Alison Thompson, Founder of Third Wave Volunteers, will present “Serving Humanity: Start Small, Dream Big, Act Now” at 5:30 p.m. Thursday, April 6, in the Wool Ballroom at Busch Student Center.
This special event is one of more than nearly 150 activities scheduled for SLU’s Seventeenth Annual Sam and Marilyn Fox Atlas Week Program Saturday, April 1 to 1Saturday, April 8.
The theme for this year’s program is "Visions for Global Change: Start Where You Are. Do What You Can." During her visit, Thompson will also participate in a panel discussion, “STL Friends with Haiti: Visions for Change,” from 5 to 6:30 p.m. Wednesday, April 5, in the Sinquefield Stateroom in DuBourg Hall.
About Alison Thompson:
Alison Thompson is a full-time global humanitarian volunteer. For the past 17years, she has run refugee camps, field hospitals and resilience command centers in major disaster sites around the world, including Haiti, Sri Lanka, the Philippines, Nepal, Greece (Syrian and Iraqi refugees), Turkey and Macedonia. Her work started on September 11, 2001 when she volunteered as a first responder for nine months following the attacks in New York.
In 2005, Thompason founded the first Tsunami Early-Warning Disaster Center in Sri Lanka along with a Children’s Learning Center and Tsunami Museum. In Sri Lanka, where she is fondly known as the “Angel of Galle,” where she worked for many years helping rebuild tsunami-ravaged communities.
In 2010, Thompson flew to Haiti along with actor Sean Penn and 10 doctors to help after the earthquake. Together, they managed a 65,000-person internally displaced persons camp and field hospital alongside General Simeon Trombitas and the 82nd Airborne. For her work, she was later honored with the U.S. Commanders’ “Medal of Excellence” award. In 2012, she was appointed as the first official Ambassador to the Haitian Ministry of Environment where she works in reforestation, sustainable energy and cholera initiatives.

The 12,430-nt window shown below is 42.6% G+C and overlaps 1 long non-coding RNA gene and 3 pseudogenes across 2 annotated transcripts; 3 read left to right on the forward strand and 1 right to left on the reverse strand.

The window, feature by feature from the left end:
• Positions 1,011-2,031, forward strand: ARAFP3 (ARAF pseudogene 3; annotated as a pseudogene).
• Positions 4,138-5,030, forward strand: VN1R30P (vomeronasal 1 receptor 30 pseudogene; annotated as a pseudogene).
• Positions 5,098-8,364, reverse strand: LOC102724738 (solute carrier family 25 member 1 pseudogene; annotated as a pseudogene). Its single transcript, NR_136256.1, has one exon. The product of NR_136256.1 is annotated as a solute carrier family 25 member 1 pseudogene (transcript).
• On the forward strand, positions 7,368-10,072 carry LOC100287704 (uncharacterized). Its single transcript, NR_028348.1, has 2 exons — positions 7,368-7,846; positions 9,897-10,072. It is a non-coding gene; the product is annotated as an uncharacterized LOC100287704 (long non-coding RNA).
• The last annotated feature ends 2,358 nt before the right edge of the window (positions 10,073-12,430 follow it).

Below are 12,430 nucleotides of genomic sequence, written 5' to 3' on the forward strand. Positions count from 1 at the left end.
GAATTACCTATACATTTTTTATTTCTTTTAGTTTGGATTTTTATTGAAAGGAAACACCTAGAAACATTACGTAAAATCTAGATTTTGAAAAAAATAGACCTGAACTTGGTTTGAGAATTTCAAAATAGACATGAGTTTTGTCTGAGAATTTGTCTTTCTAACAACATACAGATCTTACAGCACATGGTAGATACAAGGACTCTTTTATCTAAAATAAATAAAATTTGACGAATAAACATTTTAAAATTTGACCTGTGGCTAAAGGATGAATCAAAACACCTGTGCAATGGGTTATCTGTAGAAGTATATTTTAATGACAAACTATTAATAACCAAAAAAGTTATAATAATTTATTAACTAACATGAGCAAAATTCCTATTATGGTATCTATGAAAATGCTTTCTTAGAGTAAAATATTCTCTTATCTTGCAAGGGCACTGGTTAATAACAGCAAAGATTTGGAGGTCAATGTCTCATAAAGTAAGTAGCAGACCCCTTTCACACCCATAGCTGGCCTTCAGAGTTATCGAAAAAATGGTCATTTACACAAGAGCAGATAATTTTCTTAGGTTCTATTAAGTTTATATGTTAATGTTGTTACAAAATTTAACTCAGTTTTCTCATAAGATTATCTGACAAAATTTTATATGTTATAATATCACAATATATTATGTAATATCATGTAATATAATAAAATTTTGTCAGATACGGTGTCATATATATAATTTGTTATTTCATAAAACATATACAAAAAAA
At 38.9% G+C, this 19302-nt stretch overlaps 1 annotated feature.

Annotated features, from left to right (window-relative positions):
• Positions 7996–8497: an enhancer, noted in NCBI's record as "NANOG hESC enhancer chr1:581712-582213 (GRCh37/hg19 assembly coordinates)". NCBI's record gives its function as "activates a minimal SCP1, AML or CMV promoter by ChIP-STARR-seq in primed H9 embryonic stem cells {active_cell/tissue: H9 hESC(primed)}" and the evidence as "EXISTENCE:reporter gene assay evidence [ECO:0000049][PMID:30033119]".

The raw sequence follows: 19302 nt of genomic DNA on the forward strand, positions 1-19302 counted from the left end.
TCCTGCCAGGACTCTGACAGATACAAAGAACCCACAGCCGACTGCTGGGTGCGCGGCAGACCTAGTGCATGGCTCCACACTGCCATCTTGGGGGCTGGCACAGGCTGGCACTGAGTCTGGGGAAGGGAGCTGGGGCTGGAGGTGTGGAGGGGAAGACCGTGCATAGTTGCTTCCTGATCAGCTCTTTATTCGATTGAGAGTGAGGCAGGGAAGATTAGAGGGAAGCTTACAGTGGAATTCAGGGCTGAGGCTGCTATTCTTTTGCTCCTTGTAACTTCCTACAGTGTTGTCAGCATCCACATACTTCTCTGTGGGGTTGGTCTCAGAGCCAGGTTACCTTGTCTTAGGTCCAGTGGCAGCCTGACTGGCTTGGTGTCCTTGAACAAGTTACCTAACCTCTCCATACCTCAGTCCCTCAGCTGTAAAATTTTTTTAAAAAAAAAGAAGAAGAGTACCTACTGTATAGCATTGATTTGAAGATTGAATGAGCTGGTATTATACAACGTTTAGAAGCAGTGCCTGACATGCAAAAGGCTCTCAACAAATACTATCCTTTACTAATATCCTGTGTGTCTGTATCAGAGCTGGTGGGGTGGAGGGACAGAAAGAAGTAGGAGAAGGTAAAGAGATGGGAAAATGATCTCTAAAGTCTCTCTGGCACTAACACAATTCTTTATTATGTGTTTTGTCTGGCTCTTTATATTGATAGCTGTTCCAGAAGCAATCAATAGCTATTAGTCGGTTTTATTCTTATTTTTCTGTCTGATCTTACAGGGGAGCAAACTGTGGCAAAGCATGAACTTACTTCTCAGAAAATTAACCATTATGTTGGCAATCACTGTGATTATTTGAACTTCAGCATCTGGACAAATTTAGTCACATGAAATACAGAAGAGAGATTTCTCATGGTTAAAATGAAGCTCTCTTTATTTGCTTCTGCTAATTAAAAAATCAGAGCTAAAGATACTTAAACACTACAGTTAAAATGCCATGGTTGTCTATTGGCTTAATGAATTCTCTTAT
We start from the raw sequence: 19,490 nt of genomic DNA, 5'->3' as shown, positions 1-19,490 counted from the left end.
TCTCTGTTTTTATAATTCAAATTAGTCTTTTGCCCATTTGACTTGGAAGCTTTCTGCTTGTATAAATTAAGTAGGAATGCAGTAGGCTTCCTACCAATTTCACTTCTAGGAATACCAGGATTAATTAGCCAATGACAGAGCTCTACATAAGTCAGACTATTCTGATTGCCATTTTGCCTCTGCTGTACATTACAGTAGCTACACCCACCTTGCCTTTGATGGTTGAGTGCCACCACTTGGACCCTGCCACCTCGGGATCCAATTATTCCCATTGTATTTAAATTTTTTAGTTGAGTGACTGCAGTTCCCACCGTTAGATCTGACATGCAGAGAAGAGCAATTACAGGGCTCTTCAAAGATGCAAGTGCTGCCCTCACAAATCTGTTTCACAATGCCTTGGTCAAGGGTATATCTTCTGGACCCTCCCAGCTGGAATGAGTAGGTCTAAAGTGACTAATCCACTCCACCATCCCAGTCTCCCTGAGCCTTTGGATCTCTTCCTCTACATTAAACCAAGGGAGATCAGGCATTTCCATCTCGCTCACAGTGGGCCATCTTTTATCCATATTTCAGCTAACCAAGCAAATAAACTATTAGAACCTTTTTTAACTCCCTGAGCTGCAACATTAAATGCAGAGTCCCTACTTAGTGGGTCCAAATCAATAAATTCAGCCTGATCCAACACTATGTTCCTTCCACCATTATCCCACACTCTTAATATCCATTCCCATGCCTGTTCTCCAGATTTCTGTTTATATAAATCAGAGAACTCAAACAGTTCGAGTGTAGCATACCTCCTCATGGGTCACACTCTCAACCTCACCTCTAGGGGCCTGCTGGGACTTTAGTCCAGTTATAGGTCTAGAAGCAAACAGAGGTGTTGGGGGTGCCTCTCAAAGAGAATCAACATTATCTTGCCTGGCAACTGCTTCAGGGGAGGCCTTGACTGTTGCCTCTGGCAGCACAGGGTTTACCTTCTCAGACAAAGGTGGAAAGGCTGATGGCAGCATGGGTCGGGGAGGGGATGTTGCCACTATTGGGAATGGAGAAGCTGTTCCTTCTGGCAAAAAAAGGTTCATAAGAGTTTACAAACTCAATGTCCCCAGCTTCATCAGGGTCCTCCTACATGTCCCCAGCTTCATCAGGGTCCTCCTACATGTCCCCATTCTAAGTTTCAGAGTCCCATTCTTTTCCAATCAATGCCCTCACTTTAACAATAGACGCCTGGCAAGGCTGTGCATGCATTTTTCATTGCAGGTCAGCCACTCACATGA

For the past 18 months, Thompson has worked tirelessly throughout Greece and on the island of Lesvos, where millions have fled the war zones of Syria and Iraq. Through her organization, Third Wave Volunteers, she has developed a network of more than 30,000 volunteers, who support and coordinate direct aid for the refugees. Her latest program is bringing innovative, origami-designed solar lights to illuminate the dark refugee camps. Her mission is to bring love and light to the refugees and to be a voice for humanity. She has personally delivered more 15,000 lights to 80,000 refugees.
In 2010, Alison was awarded the “Order of Australia”, the highest civilian medal given by the Australian government for her volunteerism and her contributions to humanity. In 2015, she received an Honorary Doctorate of Letters in the Humanities from Loyola University Chicago.
About the Atlas Program:
The Atlas Program is designed to recognize the international dimensions of Saint Louis University’s academic programs and to celebrate SLU’s role in international education and service in light of our Jesuit tradition. One of the main goals of the Atlas Program is to increase awareness of the global issues that confront us today in an effort not only to promote discussion, but also to inspire and inform action. It focuses on what we as global citizens can do to contribute to a better life for all people now and in the future. The Atlas Program is unique in that for one week of the year, it brings together members of the University community to focus on the global challenges that confront us in the 21st century.